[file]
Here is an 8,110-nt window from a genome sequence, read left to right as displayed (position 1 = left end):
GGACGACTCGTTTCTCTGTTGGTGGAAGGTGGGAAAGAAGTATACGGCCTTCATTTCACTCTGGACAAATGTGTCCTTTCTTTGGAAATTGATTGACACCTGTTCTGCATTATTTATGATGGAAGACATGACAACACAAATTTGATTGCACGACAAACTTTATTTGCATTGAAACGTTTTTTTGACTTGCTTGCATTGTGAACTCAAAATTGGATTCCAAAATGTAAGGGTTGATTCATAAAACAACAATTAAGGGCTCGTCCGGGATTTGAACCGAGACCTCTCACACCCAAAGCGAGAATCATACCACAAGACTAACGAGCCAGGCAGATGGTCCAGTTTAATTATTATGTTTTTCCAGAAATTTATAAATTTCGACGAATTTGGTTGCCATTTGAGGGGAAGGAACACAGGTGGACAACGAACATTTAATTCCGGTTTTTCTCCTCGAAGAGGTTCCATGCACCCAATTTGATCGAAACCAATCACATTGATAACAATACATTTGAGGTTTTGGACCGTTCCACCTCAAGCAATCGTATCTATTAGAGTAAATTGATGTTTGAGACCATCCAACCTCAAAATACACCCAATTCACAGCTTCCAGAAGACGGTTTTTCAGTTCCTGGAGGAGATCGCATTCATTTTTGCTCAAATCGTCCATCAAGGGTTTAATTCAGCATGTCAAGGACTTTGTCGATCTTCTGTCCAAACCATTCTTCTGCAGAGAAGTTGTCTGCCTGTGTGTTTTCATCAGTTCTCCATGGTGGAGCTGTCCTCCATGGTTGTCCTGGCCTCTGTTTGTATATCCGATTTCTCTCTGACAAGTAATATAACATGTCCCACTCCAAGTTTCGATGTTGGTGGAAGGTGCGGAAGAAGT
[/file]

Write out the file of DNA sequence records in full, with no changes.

Here is an 8,110-nt window from a genome sequence, read left to right as displayed (position 1 = left end):
GGACGACTCGTTTCTCTGTTGGTGGAAGGTGGGAAAGAAGTATACGGCCTTCATTTCACTCTGGACAAATGTGTCCTTTCTTTGGAAATTGATTGACACCTGTTCTGCATTATTTATGATGGAAGACATGACAACACAAATTTGATTGCACGACAAACTTTATTTGCATTGAAACGTTTTTTTGACTTGCTTGCATTGTGAACTCAAAATTGGATTCCAAAATGTAAGGGTTGATTCATAAAACAACAATTAAGGGCTCGTCCGGGATTTGAACCGAGACCTCTCACACCCAAAGCGAGAATCATACCACAAGACTAACGAGCCAGGCAGATGGTCCAGTTTAATTATTATGTTTTTCCAGAAATTTATAAATTTCGACGAATTTGGTTGCCATTTGAGGGGAAGGAACACAGGTGGACAACGAACATTTAATTCCGGTTTTTCTCCTCGAAGAGGTTCCATGCACCCAATTTGATCGAAACCAATCACATTGATAACAATACATTTGAGGTTTTGGACCGTTCCACCTCAAGCAATCGTATCTATTAGAGTAAATTGATGTTTGAGACCATCCAACCTCAAAATACACCCAATTCACAGCTTCCAGAAGACGGTTTTTCAGTTCCTGGAGGAGATCGCATTCATTTTTGCTCAAATCGTCCATCAAGGGTTTAATTCAGCATGTCAAGGACTTTGTCGATCTTCTGTCCAAACCATTCTTCTGCAGAGAAGTTGTCTGCCTGTGTGTTTTCATCAGTTCTCCATGGTGGAGCTGTCCTCCATGGTTGTCCTGGCCTCTGTTTGTATATCCGATTTCTCTCTGACAAGTAATATAACATGTCCCACTCCAAGTTTCGATGTTGGTGGAAGGTGCGGAAGAAGT